Children and The Exercise of Parental Responsibility

Two cases have caught my eye this week. Both involve the exercise of Parental Responsibility: one in connection with the choice of name for a child and the second more specifically in connection with whether it is in the children’s best interests to allow them to be circumcised in accordance with the father’s Muslim practice and religious beliefs – the mother opposed this until the children were old enough to give consent to such a procedure.

The choice of forenames case involved a mother who had mental health difficulties where three older children had been made the subject of local authority Care Orders. Her parenting capacity was impaired by drug and alcohol misuse and she’d been in abusive male relationships. Indeed, it was said that the twins who were the subject matter of the case before the court, had been conceived as the result of a rape. There was no known Respondent father.

The local authority became involved after the twins’ were born when a midwife reported the mother’s proposed choice of names for the twins. She wanted to call the daughter ‘Cyanide’ and her son ‘Preacher’.

The local authority went to court on the basis that the naming of the child was considered to be an aspect of Parental Responsibility (PR). As a consequence, the local authority sought to limit the mother’s exercise of PR to prevent her registering the children with the forenames of her choice.

The choice and popularity of forenames has always been something of fashion and changes in taste occur. A recent trend is to choose names for children based upon where they were conceived or similar. However this mother had chosen names for her children which the court felt were not obviously indicative of a parent who was acting in a way which would contribute or otherwise secure the welfare of her children. PR is not just about rights and powers but also about duties and responsibilities. Consequently the court made an Order preventing this mother from registering the children’s forenames as Preacher and Cyanide.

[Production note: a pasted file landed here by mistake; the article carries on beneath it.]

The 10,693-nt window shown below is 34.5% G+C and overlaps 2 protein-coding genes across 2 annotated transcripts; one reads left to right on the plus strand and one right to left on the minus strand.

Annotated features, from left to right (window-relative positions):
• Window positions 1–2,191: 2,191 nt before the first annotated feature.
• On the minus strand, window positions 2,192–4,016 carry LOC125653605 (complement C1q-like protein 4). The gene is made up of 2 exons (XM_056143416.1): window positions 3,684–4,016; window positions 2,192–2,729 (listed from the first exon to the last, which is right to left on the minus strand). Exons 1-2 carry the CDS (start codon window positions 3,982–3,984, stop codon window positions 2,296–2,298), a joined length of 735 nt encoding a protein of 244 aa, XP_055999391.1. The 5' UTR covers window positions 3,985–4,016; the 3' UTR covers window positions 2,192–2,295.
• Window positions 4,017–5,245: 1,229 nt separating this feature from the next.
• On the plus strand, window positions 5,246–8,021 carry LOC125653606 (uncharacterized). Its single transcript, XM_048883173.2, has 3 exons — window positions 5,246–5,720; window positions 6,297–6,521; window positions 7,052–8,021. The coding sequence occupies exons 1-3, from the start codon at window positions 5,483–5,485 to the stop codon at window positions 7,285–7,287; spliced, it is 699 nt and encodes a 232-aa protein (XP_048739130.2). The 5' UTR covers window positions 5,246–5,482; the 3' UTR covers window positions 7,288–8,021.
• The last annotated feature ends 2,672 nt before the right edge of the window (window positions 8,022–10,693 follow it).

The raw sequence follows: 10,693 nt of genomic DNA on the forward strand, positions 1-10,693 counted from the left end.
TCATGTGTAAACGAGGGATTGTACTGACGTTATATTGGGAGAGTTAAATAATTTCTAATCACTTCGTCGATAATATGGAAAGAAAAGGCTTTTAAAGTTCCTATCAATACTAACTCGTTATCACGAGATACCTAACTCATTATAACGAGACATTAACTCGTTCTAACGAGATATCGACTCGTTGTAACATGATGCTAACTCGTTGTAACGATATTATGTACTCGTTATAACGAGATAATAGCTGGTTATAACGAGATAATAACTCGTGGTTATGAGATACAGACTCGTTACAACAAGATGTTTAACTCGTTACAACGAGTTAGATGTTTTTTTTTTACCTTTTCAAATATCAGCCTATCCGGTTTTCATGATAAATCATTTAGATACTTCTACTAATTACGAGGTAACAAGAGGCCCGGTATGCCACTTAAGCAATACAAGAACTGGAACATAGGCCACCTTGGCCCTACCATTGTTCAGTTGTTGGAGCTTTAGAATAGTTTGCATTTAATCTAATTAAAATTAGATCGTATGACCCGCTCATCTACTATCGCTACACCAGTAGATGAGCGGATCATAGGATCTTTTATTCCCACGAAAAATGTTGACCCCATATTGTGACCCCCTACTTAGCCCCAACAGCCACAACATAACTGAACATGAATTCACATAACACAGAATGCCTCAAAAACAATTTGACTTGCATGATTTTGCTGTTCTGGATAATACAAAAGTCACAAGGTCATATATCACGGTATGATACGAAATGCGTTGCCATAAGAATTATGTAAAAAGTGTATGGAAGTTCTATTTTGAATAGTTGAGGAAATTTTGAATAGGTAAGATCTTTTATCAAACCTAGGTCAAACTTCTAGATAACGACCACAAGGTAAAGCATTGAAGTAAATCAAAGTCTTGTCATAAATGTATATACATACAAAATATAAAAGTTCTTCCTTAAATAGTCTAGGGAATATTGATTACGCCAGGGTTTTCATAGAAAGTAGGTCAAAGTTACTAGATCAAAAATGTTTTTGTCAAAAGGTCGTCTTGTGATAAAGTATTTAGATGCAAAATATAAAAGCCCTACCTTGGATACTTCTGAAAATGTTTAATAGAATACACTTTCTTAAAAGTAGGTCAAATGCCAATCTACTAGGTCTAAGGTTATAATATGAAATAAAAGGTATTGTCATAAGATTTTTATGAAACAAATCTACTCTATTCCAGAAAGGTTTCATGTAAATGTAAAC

Although the facts are unusual, the issue is relevant when one considers a child’s wellbeing.

The second case which grabbed some media attention concerned a number of issues decided under the Children Act 1989. In what is likely to be considered a landmark case, the Honourable Mrs Justice Roberts suggested that young children should not be circumcised until they are old enough to make the decision for themselves. Here, a Muslim father and non-Muslim mother disagreed about whether or not their sons, who were four and six when the matter came before the Judge, should be circumcised in accordance with the Islamic faith.

For the father, “circumcision has both a religious and social importance which overrides any slight risk which the procedure carries”. From the mother’s perspective, she told the Judge “I don’t want my children to be exposed to pain, risk or harm for the purposes of a culture of which I am not a part. I am not saying that they should not be circumcised but only at a time when they have made their own decisions. It is not mine to make for them any more than it is the father’s”.

The Judge had a very difficult task in front of her. The father was asked whether he thought there might be an impact on his emotional bond with the children were his application for their circumcision to be rejected until they were old enough to make their own decision. His reply was “That is a very difficult question. All I can say is that I am 99% sure that these children will be circumcised during their childhood. I am not saying I am going to go against what the court orders. But I will do anything possible to make sure that they are circumcised”.

Similarly, the mother was asked how she would support the children in the event that the court gave permission for them to undergo circumcision. This is what she said: